Have you ever felt the sudden release of sin’s unbearable accusations? Praise God! Only Jesus’ sacrifice makes it possible. Only God’s mercy makes it applicable. Confession and forgiveness. It’s the best feeling in the world, because it is God’s voice saying, “Welcome home.”

The Gospel. There is therefore now no condemnation for those who are in Christ Jesus. For the law of the Spirit of life has set you free in Christ Jesus from the law of sin and death. Romans 8:1-2

Prayer that Leads Prodigals Home

Rejoice in hope, be patient in tribulation, be constant in prayer. Romans 12:12

Thus far I have shared a true story about one of the darkest periods in my life. Faced with guilt for stealing thousands of dollars, I finally collapsed under the pressure. God compelled me to turn myself in – to my girlfriend, my parents, my pastor, and the companies I stole from. I lost my job, my reputation, and my independence. It took several years to repay the companies while I moved back home and finished college restored to peace with God. But that’s not the whole story.

Two weeks before my story reached its climax, a middle-aged couple slipped quietly into the pews at a Fort Worth church. The surroundings were familiar; for more than 25 years they had worshiped there. They had faithfully raised a family there, bringing two sons and a daughter through the Sunday School.

This particular night, a special service for healing was in progress. The couple was not infirm. Perhaps they came with his aging father in mind. Like others in the congregation, they were asked to write their healing need on a 3x5 card.

When it was their turn, the couple rose from their pew and made their way up the aisle to an area in front of the altar. They handed their card to the two pastors, who laid hands on their heads and prayed for the healing they desired.

As the pastors read the card, they noticed that the couple was not praying for a physical healing of any sort. The card simply said, “For our family.”

The words of their prayer for the healing of a family that night echoed off the marble floor, resonating past the richly carved wood of the church and into the highest reaches of the sanctuary and beyond. It mirrored their own ongoing, urgent prayers, casting their cares on the only source of redemption, hope and change.

Mom and Dad were there that night two weeks. My parents were the couple who prayed for a healed family, even as my soul was mired in a secret and dark prison they didn’t even know about. As they drove home, their prayer lay before God’s heart and worked its way into His sovereign plan.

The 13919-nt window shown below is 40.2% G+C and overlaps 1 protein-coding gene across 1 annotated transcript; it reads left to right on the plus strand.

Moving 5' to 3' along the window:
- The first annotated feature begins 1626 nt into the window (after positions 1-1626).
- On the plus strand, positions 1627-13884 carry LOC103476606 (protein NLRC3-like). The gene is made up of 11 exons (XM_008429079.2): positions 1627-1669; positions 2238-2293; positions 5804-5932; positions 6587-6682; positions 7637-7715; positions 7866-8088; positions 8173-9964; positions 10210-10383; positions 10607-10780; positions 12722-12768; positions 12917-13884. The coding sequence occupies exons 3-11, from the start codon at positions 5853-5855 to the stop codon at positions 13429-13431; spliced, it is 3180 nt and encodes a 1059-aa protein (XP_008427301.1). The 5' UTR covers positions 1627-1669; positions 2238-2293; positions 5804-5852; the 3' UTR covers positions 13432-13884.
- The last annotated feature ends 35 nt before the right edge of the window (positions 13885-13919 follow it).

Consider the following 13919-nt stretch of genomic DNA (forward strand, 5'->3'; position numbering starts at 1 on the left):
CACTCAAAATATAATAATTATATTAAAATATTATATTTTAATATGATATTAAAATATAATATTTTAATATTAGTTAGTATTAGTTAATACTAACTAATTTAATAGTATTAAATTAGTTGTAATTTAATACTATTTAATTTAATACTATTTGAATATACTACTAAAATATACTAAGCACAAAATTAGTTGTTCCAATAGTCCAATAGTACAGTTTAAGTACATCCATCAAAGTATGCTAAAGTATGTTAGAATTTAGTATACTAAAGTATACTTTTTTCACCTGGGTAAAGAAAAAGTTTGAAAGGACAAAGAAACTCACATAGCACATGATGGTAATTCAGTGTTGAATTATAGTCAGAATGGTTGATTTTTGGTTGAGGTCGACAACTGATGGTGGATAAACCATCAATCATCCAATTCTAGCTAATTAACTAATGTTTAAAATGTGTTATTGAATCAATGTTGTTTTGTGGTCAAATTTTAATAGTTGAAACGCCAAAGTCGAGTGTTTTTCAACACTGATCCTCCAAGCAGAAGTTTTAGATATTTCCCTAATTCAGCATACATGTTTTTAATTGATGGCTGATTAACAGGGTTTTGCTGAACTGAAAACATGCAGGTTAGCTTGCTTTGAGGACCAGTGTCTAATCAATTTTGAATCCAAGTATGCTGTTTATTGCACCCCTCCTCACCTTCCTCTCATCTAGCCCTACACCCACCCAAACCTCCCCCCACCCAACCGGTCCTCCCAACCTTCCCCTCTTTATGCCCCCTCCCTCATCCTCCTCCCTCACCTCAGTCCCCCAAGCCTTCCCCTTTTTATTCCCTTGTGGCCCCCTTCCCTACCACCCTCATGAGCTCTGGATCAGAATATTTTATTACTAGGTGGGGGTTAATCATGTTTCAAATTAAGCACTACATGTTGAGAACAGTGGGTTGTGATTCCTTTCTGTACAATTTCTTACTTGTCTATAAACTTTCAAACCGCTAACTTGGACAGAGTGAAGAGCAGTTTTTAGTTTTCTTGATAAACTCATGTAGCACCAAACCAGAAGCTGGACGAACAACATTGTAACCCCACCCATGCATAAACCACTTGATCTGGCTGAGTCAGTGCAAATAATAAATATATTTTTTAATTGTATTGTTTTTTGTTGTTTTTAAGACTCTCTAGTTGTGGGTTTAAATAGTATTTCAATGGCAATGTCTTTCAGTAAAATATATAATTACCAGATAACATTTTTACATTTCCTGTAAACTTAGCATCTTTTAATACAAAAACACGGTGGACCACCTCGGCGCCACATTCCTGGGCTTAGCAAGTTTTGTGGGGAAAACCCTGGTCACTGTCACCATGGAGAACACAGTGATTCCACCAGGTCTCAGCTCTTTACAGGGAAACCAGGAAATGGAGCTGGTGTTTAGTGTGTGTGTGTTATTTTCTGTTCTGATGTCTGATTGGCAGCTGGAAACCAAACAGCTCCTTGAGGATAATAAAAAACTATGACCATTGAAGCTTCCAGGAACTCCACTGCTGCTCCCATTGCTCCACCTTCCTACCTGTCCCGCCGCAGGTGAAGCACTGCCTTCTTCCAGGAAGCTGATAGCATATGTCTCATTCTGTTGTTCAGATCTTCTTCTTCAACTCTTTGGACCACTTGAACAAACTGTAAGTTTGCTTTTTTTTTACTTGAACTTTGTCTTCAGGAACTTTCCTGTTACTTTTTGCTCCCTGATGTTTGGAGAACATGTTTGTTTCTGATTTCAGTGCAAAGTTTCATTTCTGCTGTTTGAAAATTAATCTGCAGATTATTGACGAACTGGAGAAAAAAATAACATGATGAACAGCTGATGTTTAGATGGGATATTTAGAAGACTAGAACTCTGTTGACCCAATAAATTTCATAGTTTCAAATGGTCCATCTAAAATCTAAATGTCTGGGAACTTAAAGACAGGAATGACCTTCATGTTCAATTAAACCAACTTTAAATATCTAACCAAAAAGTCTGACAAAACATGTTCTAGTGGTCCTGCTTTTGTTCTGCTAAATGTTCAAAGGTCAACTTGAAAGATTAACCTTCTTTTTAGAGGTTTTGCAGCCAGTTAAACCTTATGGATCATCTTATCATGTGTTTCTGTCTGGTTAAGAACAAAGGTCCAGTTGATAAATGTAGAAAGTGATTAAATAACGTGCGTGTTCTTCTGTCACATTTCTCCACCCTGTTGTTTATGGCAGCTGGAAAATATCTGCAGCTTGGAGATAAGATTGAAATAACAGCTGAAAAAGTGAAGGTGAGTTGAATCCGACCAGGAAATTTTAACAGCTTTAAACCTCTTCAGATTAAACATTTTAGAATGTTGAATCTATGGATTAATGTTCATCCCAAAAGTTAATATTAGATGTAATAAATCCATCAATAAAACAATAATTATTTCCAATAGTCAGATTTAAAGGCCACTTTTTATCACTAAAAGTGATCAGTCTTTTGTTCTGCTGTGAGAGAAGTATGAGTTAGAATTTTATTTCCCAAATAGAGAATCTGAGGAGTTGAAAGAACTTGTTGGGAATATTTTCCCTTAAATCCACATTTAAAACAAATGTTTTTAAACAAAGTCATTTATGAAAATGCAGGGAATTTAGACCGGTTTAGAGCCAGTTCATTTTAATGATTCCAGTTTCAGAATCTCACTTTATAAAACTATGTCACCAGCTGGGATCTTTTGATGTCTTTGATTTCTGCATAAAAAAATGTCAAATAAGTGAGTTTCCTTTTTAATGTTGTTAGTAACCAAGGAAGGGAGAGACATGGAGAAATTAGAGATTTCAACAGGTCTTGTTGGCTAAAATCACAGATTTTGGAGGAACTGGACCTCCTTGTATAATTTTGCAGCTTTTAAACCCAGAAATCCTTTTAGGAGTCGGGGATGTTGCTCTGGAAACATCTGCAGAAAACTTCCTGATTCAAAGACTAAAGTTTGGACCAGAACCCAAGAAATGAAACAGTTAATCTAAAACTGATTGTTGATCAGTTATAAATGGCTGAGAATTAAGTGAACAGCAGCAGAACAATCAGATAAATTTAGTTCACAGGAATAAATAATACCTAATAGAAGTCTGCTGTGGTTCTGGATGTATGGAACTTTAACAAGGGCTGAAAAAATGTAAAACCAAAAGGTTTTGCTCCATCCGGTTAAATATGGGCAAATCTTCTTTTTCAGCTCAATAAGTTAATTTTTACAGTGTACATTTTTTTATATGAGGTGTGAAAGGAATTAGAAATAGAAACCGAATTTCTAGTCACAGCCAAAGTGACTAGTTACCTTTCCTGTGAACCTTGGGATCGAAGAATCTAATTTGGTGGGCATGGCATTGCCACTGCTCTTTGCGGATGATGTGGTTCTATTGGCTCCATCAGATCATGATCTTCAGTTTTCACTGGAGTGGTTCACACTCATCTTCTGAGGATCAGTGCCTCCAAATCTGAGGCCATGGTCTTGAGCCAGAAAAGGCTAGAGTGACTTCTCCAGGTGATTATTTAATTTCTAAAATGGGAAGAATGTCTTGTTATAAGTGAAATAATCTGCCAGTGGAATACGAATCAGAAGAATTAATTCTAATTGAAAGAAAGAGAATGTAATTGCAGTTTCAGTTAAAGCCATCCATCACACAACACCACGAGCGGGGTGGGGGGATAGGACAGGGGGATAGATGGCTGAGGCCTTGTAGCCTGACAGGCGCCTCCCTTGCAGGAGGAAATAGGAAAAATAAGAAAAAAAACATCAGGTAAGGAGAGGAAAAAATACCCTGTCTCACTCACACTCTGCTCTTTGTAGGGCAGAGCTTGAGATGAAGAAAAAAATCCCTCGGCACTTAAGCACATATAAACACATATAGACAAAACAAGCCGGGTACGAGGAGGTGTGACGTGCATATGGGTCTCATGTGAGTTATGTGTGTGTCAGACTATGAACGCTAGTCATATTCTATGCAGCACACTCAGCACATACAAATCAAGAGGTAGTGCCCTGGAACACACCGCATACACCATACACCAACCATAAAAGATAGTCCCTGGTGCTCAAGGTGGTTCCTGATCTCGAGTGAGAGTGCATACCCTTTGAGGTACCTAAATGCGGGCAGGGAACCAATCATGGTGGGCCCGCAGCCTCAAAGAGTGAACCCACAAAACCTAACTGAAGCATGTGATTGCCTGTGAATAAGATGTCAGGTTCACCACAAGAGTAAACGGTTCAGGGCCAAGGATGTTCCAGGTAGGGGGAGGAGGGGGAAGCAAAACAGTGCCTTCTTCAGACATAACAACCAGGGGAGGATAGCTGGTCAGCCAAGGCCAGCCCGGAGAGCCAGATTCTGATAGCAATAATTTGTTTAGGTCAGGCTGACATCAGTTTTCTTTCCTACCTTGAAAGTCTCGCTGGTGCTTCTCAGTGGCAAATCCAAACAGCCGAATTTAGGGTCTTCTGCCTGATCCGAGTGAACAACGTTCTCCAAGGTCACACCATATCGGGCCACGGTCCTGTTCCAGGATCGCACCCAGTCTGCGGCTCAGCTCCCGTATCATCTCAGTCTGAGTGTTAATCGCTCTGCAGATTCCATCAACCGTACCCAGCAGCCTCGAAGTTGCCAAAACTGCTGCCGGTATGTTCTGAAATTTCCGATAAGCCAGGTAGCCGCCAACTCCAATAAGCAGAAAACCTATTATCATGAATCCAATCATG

Two weeks later I was healed and came home.

I was set free. I was restored to my family and God, cleansed of my guilt, and given a clean bill of spiritual health by God Himself. Once buried in despair, I was suddenly resurrected in hope. As painful as it was, I rejoiced then and today that God lifted my life out of quicksand and placed it again on a solid Rock.

A Prayer for You

As I close this story, I want to pray for you using the words of Colossians 1.

May you be filled with the knowledge of the Lord’s will in all spiritual wisdom and understanding, so as to walk in a manner worthy of Him, fully pleasing to Him: bearing fruit in every good work and increasing in the knowledge of God; being strengthened with all power, according to His glorious might, for all endurance and patience with joy; giving thanks to the Father, who has qualified you to share in the inheritance of the saints in light. May you constantly remember how He has delivered us from the domain of darkness and transferred us to the kingdom of his beloved Son, in whom we have redemption, the forgiveness of sins.

If you still see Jesus as only an example of good deeds and lover of whatever path you choose, and believe in God only to satisfy your own selfish longings, I pray He opens your eyes. That Jesus has no power to put your sins away when you are confronted with God’s holiness when your earthly days are spent.

If you have run to Jesus as Son of God – sacrificial offering for your sins, exchanging His life for yours on the cross so that His righteous life has become your life – and you have still fallen prey to Satan’s deceitful whispers – I pray that He brings you to that same crushing moment I experienced. May He bring you to repentance and the liberty you yearn for.

If you have simply “lost your first love” for Christ, as John reports of one church in Revelation 2, I pray God will rekindle your affections for Him. May your passion for Christ and His ways burst into flames, consuming every other passion that besets you.

Lord, our need for You is always more desperate than we know! You yourself are the end (and beginning) of the story.

May we never tire of crying out to you for ourselves, and for each other.

Someday we may discover that our prayer was an important part of somebody else’s story. I know it has been for mine.


1 Comment

Wow, thanks for sharing!